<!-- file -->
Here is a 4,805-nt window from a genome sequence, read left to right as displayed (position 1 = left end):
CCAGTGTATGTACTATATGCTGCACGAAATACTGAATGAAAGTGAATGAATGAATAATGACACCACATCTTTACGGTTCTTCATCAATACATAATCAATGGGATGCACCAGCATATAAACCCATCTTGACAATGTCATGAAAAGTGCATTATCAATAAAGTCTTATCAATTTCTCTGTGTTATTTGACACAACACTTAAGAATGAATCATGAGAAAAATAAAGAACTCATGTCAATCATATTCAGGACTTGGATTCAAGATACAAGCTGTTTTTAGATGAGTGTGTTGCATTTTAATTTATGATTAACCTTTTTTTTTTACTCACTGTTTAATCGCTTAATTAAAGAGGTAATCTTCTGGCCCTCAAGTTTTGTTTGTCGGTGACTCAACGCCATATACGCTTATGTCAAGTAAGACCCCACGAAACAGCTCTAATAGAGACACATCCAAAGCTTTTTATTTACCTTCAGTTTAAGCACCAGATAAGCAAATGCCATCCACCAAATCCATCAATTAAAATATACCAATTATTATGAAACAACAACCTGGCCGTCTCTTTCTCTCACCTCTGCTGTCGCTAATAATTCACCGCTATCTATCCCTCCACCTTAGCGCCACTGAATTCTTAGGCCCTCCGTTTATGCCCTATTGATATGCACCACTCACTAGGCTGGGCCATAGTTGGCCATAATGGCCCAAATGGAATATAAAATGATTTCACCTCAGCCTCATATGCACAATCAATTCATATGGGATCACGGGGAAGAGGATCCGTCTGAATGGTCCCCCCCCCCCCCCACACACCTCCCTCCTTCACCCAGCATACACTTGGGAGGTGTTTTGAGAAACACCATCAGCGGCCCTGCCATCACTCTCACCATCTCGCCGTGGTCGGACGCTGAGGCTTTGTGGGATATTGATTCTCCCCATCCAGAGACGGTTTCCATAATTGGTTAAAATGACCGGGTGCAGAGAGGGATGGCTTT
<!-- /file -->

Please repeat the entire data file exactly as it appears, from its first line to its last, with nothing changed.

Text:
Here is a 4,805-nt window from a genome sequence, read left to right as displayed (position 1 = left end):
CCAGTGTATGTACTATATGCTGCACGAAATACTGAATGAAAGTGAATGAATGAATAATGACACCACATCTTTACGGTTCTTCATCAATACATAATCAATGGGATGCACCAGCATATAAACCCATCTTGACAATGTCATGAAAAGTGCATTATCAATAAAGTCTTATCAATTTCTCTGTGTTATTTGACACAACACTTAAGAATGAATCATGAGAAAAATAAAGAACTCATGTCAATCATATTCAGGACTTGGATTCAAGATACAAGCTGTTTTTAGATGAGTGTGTTGCATTTTAATTTATGATTAACCTTTTTTTTTTACTCACTGTTTAATCGCTTAATTAAAGAGGTAATCTTCTGGCCCTCAAGTTTTGTTTGTCGGTGACTCAACGCCATATACGCTTATGTCAAGTAAGACCCCACGAAACAGCTCTAATAGAGACACATCCAAAGCTTTTTATTTACCTTCAGTTTAAGCACCAGATAAGCAAATGCCATCCACCAAATCCATCAATTAAAATATACCAATTATTATGAAACAACAACCTGGCCGTCTCTTTCTCTCACCTCTGCTGTCGCTAATAATTCACCGCTATCTATCCCTCCACCTTAGCGCCACTGAATTCTTAGGCCCTCCGTTTATGCCCTATTGATATGCACCACTCACTAGGCTGGGCCATAGTTGGCCATAATGGCCCAAATGGAATATAAAATGATTTCACCTCAGCCTCATATGCACAATCAATTCATATGGGATCACGGGGAAGAGGATCCGTCTGAATGGTCCCCCCCCCCCCCCACACACCTCCCTCCTTCACCCAGCATACACTTGGGAGGTGTTTTGAGAAACACCATCAGCGGCCCTGCCATCACTCTCACCATCTCGCCGTGGTCGGACGCTGAGGCTTTGTGGGATATTGATTCTCCCCATCCAGAGACGGTTTCCATAATTGGTTAAAATGACCGGGTGCAGAGAGGGATGGCTTT